Same principle applies in one pocket. The math just is not there. If you move move move, and that is your game, you miss your spot by an inch one time, or a ball leaks out unexpectedly when you go into the stack, and it is over.... forever like the apartments. It is highly favorable to be those apartment developers or the shooter in other words, because you only have to win once, whereas the other guy has to constantly perform and execute, constantly be perfect.
I really feel it should not even be a discussion to be honest, look at who wins one pocket tournaments. I think if moving was anywhere near as important as we think it is, great movers who are a cut or two below the shooters on offense would win often.
But there are reasons hardcore movers do not win tournaments guys!chappo
again i think you have to weigh the amount better in shooting to the amount better moving
if the shooting is close but the moving far favors the other player
you think the shooter will still win
because the better mover is probably more cautious
most games in most sports are won from who made the fewer unforced errors
Frost has a pretty erratic game, but I think my point applies perfectly to him. Sure he is a good mover with a lot of knowledge and experience, but let his thinking go south for a shot or two and next thing you know the other guy is on a roll. Idk if I am making any sense, this is just what I believe... knowledge is very easily overcome by good shooting. And I think the reason, in part, is as in Frosts example, you gotta move good and think good almost 100% of the time for it to be truly effective. A single misstep out of 100 shots in thinking or execution in the moving game, or a ball rolls off, and the shooter now possibly has a huge advantage. And I think we see this bare out when a player like fuller beats or domes close to beating these guys like frost.El Chapo, I think it is all relative to each individual match up. We can all agree that every decent pro has fire power, meaning they can pocket balls if that is what fire power means. There are some pros that pocket balls better than others, and we know who they are, the ones that win tournaments or place well.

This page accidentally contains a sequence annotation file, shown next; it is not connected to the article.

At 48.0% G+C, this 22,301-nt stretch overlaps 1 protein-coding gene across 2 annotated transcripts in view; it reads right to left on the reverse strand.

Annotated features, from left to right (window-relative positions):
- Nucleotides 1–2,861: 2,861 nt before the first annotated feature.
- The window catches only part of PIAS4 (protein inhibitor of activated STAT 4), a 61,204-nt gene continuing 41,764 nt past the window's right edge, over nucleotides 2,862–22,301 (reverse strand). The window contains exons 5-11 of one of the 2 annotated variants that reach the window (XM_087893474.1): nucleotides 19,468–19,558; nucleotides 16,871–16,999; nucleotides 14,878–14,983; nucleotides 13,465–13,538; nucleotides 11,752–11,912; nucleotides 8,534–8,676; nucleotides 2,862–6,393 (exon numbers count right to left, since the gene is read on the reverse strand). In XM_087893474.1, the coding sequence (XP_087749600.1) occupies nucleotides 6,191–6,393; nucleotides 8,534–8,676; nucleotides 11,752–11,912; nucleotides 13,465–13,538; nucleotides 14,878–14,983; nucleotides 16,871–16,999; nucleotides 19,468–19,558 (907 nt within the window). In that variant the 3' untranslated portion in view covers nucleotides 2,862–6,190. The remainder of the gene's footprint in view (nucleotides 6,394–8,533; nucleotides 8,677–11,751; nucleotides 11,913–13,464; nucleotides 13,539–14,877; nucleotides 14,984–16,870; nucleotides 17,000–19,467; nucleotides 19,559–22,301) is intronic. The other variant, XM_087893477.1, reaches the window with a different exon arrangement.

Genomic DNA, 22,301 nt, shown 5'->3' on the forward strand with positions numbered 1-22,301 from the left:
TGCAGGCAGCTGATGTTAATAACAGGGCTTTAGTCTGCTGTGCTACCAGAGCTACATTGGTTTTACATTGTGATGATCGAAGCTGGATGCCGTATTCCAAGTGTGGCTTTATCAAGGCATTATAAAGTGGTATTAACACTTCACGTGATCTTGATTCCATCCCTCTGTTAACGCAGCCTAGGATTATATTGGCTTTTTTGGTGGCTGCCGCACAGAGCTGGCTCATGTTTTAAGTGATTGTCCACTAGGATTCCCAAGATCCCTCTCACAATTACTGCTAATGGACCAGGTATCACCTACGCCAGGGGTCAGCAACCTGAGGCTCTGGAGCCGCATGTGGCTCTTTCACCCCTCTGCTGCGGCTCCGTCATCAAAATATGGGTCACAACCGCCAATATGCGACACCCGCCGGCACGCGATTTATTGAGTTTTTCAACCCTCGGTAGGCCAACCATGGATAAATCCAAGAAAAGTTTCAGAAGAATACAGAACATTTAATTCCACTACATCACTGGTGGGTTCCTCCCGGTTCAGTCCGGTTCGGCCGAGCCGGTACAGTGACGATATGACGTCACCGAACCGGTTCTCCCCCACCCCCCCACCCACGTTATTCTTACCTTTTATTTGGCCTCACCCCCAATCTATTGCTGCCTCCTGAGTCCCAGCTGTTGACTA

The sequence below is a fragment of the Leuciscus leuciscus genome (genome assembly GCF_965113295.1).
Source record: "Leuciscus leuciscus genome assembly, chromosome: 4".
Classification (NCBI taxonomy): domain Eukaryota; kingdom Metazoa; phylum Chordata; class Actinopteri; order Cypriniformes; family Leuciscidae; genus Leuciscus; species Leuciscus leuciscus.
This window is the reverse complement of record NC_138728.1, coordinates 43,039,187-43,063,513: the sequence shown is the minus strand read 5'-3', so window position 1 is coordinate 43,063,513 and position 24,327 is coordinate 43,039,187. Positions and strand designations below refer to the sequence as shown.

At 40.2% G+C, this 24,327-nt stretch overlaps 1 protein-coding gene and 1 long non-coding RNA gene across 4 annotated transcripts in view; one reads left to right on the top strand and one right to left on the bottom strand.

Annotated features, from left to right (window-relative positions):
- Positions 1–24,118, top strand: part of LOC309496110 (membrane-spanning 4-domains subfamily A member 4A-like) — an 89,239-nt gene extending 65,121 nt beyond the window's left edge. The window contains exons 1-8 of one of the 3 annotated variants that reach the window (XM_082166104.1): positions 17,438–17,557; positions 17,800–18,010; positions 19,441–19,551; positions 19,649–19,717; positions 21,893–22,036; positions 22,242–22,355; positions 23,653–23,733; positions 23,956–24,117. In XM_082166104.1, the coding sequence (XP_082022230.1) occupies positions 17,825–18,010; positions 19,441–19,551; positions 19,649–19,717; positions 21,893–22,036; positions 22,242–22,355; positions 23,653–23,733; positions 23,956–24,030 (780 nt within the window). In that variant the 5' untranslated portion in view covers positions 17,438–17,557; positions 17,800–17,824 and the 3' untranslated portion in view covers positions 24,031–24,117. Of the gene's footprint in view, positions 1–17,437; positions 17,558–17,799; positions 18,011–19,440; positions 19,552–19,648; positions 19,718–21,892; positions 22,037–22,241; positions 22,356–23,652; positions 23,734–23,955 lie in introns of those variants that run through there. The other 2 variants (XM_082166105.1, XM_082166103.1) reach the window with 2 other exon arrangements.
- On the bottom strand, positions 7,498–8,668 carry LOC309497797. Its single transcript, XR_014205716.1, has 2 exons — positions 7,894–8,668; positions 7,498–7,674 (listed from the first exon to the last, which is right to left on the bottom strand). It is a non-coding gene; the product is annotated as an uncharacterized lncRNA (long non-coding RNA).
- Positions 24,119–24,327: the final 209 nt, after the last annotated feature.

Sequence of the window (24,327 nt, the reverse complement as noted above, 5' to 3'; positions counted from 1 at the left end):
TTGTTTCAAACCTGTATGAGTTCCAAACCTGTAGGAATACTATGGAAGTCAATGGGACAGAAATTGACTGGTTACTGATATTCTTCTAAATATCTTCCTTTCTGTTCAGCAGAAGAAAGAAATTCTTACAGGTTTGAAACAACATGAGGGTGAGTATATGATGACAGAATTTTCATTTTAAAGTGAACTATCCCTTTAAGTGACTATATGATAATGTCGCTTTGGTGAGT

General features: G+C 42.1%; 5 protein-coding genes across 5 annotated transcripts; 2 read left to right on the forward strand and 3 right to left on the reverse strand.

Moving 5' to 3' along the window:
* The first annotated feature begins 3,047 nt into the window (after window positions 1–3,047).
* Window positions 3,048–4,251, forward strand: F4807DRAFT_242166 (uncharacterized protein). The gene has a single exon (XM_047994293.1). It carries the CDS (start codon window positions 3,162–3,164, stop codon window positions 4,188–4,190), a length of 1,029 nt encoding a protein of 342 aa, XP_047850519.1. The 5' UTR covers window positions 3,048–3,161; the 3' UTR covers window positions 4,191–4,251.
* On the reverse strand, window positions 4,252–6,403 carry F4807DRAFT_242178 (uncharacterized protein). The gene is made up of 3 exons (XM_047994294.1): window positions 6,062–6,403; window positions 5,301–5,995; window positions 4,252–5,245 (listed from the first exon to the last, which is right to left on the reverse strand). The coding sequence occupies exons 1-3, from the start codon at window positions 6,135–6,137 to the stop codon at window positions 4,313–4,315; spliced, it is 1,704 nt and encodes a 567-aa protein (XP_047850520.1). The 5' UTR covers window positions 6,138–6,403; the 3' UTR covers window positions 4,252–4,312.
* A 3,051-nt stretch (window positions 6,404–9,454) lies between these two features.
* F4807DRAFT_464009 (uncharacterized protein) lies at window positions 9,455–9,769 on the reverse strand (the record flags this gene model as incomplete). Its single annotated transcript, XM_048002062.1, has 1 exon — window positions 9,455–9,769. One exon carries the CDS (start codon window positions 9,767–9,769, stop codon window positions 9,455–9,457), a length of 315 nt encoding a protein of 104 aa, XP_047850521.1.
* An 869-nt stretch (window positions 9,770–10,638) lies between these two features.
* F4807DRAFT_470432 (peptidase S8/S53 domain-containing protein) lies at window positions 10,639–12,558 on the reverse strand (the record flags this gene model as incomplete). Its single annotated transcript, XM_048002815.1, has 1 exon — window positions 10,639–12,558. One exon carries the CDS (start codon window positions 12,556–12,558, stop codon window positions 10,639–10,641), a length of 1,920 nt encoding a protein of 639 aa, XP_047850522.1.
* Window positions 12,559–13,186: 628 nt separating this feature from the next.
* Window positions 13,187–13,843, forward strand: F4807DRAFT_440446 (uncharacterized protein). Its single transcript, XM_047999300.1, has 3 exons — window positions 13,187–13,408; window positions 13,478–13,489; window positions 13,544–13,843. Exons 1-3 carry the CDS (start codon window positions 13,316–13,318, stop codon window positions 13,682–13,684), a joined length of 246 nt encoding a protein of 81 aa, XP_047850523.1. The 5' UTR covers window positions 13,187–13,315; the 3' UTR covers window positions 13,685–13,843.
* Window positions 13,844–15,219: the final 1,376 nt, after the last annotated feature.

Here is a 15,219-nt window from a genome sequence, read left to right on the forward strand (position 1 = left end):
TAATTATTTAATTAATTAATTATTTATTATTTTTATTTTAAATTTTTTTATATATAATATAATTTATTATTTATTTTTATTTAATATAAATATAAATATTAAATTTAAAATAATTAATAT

An example of what you are trying to express, for me is Frost vs. Orcollo when they first played a challenge match. Frost is considered a shade less of a pocketer than Orcollo and at that time Orcollo was not the OP player that Frost is. Day 1. Frost let the game be played on Orcollo terms, and uptable game, and thus Frost dug himself a hole. Day 2. Frost does not allow the up table game and Orcollo could not hang (move) with him. Frost gain back much off the lead, but when getting close to the finish line then the one behind by a fair margin has to have everything go right, otherwise you lose. We seen this happen with Chochan vs. Filler.
My take, Frost should of won that challenge match hands down for he could at that time out maneuver Orcollo no doubt, but it took Frost to long to realize he had to play in the trenches stack play and not allow the up table game. Frost just beat Filler in their DCC match. Frost was down but then he bared down and got back even, he put Filler froze to foot rail and Filler sold out and Frost won. It was a great 3 out of 5 and Filler went toe to toe, not an easy task when Frost is on. Whitey